Why: The Reyneke family farm Uitkyk in the Stellenbosch Kloof has a strange energy. For starters, it’s responsible for the current revival in Afrikaans musiek as musos as disparate as Koos Kombuis and Valiant Swart (and even the guitarist from Springbok Nude Girls) have lived there.
Bumped into Grande Roche head sommelier Josephine Gutentoft at Bar Bar Black Sheep this lunch time. Josephine reports that over 600 people attended the Real Men Ferment Wild tasting I hosted yesterday. I’m sure the explanation was the R50 entrance fee rather than my participation (which turned into a damp squib when the microphone was hijacked for another gig). Josephine was looking for any leftover Swartland Revolution cadres while simultaneously modeling the military-style Swartland Revolution shoulder bag.Read More…
It’s been a while since I last visited WineX and there’ve been a few changes. While free tickets may be harder to source, the most noticeable change is how the show has morphed from being a Cape Wine 2000/2/4/6/8 sipfest into more of a Norman Goodfellows Saturday morning shopping experience, as retail is most definitely the tail which wags this little monkey. Little wonder then that Walmart are gobbling up leading liquor retailer Makro when discounting rather than discerning palates is the new watchword in this Age of Austerity. An observation confirmed by David van Velden from Overgaauw at Wang Thai afterwards, a restaurant heaving with winemakers washed-up after the show – some with suitcases in tow and all with bottles in hand. Think Next Level Simply Asia with sweeter noodles.
The upcountry wine show circus owes a debt of profit to John Woodward who pioneered the retail concept in the face of legal threats and dirty tricks (alleged) from the status quo with his groundbreaking Jo’burg Wine Show.Read More…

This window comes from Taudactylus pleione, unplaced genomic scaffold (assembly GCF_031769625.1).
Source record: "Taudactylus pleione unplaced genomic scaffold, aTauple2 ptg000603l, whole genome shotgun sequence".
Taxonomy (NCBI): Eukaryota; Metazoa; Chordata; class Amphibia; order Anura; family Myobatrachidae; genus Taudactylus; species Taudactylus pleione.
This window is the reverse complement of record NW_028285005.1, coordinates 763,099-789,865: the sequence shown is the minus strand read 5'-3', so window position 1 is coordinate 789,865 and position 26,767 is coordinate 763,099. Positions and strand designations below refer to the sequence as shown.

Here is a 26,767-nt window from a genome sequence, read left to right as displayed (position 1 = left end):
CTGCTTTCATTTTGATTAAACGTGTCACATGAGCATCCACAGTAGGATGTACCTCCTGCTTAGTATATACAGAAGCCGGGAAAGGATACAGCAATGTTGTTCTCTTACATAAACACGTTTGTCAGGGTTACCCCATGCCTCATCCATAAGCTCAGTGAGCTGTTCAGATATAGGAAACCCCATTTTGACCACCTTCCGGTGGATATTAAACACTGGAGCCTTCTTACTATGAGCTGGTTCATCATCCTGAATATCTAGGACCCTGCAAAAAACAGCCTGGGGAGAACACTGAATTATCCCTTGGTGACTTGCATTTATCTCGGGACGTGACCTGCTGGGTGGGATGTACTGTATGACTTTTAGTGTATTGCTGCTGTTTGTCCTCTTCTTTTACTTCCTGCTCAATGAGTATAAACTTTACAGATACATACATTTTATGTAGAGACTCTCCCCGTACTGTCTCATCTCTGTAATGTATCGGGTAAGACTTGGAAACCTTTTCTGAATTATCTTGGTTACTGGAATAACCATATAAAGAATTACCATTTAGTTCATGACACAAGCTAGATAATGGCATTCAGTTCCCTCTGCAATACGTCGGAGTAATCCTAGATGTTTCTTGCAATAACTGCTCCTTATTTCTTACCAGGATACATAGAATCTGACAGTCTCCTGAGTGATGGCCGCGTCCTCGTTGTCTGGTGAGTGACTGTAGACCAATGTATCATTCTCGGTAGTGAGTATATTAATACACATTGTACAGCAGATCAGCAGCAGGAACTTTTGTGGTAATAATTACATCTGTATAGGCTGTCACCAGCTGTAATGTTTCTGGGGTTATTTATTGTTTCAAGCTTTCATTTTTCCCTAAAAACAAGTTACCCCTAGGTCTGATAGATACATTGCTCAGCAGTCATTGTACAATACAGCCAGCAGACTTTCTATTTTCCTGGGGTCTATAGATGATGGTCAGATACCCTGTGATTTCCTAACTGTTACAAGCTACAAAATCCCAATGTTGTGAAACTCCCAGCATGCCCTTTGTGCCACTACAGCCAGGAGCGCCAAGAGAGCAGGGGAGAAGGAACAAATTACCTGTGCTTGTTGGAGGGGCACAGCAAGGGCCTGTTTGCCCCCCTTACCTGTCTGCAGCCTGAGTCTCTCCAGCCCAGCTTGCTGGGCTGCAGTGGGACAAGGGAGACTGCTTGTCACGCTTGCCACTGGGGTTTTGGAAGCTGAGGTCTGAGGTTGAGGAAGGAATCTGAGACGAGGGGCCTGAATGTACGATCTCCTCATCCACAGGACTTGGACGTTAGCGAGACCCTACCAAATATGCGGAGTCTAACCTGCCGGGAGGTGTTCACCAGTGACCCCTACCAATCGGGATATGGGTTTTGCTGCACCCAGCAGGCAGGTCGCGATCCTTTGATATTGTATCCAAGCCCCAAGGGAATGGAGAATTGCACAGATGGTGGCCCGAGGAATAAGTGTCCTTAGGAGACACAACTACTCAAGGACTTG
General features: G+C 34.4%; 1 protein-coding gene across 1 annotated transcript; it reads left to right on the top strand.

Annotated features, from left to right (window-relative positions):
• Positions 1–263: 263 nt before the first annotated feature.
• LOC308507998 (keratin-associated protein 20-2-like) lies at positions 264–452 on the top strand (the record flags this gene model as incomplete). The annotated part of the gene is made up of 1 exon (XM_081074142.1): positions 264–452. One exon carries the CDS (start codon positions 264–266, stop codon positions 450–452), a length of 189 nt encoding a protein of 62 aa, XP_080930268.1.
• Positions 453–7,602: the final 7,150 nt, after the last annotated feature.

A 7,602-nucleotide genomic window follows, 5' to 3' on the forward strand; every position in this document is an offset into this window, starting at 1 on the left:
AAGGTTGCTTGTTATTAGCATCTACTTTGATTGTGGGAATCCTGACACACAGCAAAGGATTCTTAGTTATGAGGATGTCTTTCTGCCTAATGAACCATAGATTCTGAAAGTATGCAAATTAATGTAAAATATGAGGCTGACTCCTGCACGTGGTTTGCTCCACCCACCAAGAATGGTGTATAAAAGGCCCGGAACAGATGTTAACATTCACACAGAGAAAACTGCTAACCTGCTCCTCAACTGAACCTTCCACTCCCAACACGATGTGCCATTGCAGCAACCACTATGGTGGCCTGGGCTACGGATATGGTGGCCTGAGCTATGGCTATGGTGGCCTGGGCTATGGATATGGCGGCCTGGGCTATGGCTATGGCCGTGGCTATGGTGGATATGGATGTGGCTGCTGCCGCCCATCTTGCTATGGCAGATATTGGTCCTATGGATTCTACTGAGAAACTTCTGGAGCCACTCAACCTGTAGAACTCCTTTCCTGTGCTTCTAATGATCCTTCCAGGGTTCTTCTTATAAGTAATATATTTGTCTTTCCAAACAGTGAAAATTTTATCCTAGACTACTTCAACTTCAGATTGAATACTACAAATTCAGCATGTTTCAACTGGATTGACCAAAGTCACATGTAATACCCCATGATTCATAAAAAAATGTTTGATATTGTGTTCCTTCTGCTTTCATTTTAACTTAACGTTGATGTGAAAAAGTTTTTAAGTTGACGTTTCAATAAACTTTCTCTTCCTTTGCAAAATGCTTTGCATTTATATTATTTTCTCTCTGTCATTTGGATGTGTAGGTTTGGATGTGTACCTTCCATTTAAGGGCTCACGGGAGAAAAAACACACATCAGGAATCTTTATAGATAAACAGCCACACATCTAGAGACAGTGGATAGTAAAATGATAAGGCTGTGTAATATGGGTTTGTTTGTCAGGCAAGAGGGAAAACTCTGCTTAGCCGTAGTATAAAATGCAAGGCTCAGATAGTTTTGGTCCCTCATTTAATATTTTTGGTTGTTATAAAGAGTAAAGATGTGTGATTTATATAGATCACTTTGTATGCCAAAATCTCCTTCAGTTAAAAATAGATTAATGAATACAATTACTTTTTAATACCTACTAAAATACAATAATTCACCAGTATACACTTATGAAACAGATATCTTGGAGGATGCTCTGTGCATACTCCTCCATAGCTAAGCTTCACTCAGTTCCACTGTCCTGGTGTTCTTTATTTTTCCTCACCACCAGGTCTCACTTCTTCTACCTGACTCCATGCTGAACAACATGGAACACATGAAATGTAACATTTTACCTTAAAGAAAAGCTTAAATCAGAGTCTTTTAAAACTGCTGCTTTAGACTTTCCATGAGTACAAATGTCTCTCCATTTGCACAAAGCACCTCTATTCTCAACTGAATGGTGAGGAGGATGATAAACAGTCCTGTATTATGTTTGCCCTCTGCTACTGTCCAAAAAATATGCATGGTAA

The zef revolution in Afrikaans Kultuur is far from over with the news that Veritas, the National Wine Show, is to introduce three new categories for Brandy this year: standard, vintage and pot still. As rof-rapper Jack Parow was not available during the 3rd week of September, distiller Dave Hughes has stepped into the breach and will chair the tasting panel.
The prize for the most inaccurate story on SA wine this week goes to the Buenos Aires Herald for the following offering which appeared on Sunday. Let’s hope this feature is not a general reflection of the level of information supplied to visiting journos.
If 32 countries will be vying for the soccer World Cup in South Africa as from next month [the World Cup kicks off on Friday], almost as many nations have become serious wine producers in an increasingly competitive and globalized industry once dominated by a couple of European majors — and South Africa is one of them, alongside Argentina.
“Is Distell sponsoring Jack Parow?” asked the brandy CEO at dinner last week. If they aren’t, they should be, was my response as the rof rapper is the most exciting thing in marketing spirits since the Archangel Gabriel. What a delicious irony to confuse Jack (Parow) with Jack (Daniels), the aspirational drink from township to cluster home. When the Makro liquor catalogue devotes six times as many pages to imported single malts as to SA brandy, you can see the depth of the hole brandy producers find themselves in – deeper than that giant sinkhole in Guatemala City that swallowed a city block yesterday. Just compare Whisky Live with the recent Brandy Festival and pass me the Auchentoshan.